“How to be both” by Ali Smith



Smith’s latest novel plays freely with time, language, and narrative voice, but contains unpretentious pathos amidst its experimentation. Its rambling halves tell the respective stories of George, a girl in modern-day London trying to cope with the death of her mother, and Francescho, a brickmaker’s daughter in 15th century Italy who’s disguised herself as a man to pursue a career as a court painter. The two are linked by a bizarre but effective plot device: Francescho observes George through one of her (largely neglected) paintings hanging in a gallery. (It would be inaccurate to label the halves “first” or “second;” they appear in either order in different copies.) Smith and her characters are attentive to the triumphs and vagaries of the creative process, particularly how a work of art can survive and be celebrated in a way an artist herself can’t. Smith also portrays the pain of her characters’ losses, as when a young Francescho crawls into her late mother’s trunk, with “the kirtle and sleeves and everything empty of her still smelling of her.…Over time the smell of her faded, or my knowing of it lessened.” Exuberant if occasionally muddled, How to be both is ultimately a compelling portrait of relationships across the veils of time and death.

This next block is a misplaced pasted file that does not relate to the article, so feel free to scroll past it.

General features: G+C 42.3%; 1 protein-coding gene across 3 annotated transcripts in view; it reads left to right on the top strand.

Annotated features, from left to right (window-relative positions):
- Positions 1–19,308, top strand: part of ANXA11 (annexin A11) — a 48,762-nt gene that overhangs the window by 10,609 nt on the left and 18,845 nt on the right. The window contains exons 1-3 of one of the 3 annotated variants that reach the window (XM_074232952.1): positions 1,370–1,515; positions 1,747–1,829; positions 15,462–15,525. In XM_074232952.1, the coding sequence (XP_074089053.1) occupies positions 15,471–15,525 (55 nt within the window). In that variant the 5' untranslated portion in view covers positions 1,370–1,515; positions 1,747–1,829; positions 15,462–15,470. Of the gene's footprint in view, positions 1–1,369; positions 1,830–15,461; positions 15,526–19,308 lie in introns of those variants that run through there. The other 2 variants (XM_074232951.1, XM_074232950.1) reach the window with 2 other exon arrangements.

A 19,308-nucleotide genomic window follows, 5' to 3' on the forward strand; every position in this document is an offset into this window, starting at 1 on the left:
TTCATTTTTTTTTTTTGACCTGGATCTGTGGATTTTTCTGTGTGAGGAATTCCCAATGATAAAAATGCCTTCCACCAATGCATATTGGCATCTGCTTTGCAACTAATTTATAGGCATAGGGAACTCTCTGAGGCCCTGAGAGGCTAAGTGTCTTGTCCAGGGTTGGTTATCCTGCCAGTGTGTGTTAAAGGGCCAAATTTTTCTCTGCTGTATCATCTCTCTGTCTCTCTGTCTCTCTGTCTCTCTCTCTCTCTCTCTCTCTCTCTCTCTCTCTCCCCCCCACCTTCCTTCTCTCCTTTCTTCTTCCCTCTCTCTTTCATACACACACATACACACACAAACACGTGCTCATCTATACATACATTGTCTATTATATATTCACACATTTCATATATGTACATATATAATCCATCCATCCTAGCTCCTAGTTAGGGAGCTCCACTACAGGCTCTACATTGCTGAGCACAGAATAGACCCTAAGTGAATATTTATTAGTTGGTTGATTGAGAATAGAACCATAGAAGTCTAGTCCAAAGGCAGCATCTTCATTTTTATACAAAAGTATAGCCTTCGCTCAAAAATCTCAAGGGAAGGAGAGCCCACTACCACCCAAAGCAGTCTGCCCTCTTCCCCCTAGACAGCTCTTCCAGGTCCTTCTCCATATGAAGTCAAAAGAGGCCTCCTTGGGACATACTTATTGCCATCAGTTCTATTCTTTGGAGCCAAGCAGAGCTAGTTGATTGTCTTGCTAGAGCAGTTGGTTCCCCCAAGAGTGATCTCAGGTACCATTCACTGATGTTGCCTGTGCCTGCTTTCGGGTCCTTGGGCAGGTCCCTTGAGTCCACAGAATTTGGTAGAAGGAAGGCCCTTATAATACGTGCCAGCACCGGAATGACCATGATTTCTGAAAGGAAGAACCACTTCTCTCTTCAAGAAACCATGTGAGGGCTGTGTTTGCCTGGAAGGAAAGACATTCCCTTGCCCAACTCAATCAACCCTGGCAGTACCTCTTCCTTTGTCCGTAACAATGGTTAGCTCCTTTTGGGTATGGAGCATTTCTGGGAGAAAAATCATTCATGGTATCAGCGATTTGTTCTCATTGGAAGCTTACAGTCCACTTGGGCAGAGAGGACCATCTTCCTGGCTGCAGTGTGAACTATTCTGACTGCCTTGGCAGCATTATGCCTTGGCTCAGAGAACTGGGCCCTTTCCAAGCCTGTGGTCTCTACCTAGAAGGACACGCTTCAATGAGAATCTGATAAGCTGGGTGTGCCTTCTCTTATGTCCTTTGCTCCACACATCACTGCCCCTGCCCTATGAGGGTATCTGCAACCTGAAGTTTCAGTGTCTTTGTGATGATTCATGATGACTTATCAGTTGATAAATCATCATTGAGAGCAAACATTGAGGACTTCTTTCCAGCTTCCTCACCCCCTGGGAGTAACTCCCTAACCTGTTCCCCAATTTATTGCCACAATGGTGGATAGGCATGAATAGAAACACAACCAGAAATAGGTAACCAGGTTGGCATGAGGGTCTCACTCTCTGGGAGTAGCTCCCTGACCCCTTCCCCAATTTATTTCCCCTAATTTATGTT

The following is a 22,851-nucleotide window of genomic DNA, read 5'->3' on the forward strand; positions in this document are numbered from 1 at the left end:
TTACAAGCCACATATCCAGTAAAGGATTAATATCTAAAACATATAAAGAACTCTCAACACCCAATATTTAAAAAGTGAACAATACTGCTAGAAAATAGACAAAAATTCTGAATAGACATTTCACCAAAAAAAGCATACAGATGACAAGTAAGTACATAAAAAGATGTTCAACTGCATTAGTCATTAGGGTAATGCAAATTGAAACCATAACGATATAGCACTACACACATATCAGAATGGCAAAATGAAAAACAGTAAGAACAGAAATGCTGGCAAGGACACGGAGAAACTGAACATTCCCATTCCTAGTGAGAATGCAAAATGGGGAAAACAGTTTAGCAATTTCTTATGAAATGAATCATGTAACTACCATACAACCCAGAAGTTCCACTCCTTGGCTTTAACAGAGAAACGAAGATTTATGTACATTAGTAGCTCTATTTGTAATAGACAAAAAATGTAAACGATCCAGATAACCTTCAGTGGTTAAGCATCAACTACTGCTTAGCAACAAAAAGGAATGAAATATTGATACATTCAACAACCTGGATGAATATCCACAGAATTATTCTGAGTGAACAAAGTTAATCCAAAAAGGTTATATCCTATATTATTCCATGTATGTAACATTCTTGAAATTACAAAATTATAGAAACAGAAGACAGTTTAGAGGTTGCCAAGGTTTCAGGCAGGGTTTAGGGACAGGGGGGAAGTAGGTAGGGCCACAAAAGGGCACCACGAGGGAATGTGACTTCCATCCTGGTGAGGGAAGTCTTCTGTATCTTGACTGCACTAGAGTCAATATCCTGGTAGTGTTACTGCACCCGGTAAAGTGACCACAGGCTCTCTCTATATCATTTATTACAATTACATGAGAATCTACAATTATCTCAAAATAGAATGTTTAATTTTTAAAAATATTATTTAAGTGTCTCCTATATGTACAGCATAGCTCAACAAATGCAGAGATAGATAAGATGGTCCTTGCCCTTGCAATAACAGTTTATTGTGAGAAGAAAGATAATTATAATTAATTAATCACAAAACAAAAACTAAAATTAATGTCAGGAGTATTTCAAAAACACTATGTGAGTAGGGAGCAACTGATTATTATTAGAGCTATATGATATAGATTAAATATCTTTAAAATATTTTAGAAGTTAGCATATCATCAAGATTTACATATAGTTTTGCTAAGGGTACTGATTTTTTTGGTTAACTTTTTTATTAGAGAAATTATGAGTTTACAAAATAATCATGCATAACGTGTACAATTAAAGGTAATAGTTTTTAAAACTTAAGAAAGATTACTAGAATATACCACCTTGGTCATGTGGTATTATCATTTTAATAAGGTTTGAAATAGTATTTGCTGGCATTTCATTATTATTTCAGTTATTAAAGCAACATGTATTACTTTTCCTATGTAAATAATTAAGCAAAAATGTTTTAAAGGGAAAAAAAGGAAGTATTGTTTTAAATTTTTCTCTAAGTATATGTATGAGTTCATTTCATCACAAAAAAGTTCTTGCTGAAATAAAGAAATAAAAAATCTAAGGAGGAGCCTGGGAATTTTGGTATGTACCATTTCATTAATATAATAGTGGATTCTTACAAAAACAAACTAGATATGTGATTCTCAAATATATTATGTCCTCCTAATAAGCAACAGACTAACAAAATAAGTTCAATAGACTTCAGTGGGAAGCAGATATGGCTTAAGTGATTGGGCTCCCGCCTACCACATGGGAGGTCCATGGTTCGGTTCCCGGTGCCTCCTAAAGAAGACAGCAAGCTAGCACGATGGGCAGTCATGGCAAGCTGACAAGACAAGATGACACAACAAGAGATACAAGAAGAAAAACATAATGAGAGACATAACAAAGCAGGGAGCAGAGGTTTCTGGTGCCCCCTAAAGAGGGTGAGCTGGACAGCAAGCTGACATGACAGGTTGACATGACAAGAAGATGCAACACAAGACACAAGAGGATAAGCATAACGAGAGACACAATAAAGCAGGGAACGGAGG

–Available December 2nd from Pantheon


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